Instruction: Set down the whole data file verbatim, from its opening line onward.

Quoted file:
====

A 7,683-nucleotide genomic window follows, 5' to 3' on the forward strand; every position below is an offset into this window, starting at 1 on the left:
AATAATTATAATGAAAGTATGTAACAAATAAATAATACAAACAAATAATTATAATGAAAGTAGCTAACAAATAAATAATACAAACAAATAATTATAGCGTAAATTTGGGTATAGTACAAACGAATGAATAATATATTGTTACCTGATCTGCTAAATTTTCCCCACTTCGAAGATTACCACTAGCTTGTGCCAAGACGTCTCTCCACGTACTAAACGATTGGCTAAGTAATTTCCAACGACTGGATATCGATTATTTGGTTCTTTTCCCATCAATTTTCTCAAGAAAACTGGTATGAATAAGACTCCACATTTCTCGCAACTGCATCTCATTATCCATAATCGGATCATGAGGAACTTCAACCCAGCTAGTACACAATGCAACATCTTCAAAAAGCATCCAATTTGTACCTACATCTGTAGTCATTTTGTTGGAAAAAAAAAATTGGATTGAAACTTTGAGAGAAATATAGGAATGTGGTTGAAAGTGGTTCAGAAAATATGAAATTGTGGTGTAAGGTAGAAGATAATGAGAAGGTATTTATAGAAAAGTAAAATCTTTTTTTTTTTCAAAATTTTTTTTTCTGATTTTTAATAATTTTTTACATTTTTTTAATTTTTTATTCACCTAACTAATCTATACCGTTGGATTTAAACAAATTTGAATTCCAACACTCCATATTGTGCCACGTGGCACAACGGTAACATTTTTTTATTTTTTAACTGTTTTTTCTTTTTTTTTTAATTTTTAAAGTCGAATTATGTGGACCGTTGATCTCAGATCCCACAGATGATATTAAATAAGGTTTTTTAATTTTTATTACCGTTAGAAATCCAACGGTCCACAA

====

A 7,683-nucleotide genomic window follows, 5' to 3' on the forward strand; every position below is an offset into this window, starting at 1 on the left:
AATAATTATAATGAAAGTATGTAACAAATAAATAATACAAACAAATAATTATAATGAAAGTAGCTAACAAATAAATAATACAAACAAATAATTATAGCGTAAATTTGGGTATAGTACAAACGAATGAATAATATATTGTTACCTGATCTGCTAAATTTTCCCCACTTCGAAGATTACCACTAGCTTGTGCCAAGACGTCTCTCCACGTACTAAACGATTGGCTAAGTAATTTCCAACGACTGGATATCGATTATTTGGTTCTTTTCCCATCAATTTTCTCAAGAAAACTGGTATGAATAAGACTCCACATTTCTCGCAACTGCATCTCATTATCCATAATCGGATCATGAGGAACTTCAACCCAGCTAGTACACAATGCAACATCTTCAAAAAGCATCCAATTTGTACCTACATCTGTAGTCATTTTGTTGGAAAAAAAAAATTGGATTGAAACTTTGAGAGAAATATAGGAATGTGGTTGAAAGTGGTTCAGAAAATATGAAATTGTGGTGTAAGGTAGAAGATAATGAGAAGGTATTTATAGAAAAGTAAAATCTTTTTTTTTTTCAAAATTTTTTTTTCTGATTTTTAATAATTTTTTACATTTTTTTAATTTTTTATTCACCTAACTAATCTATACCGTTGGATTTAAACAAATTTGAATTCCAACACTCCATATTGTGCCACGTGGCACAACGGTAACATTTTTTTATTTTTTAACTGTTTTTTCTTTTTTTTTTAATTTTTAAAGTCGAATTATGTGGACCGTTGATCTCAGATCCCACAGATGATATTAAATAAGGTTTTTTAATTTTTATTACCGTTAGAAATCCAACGGTCCACAA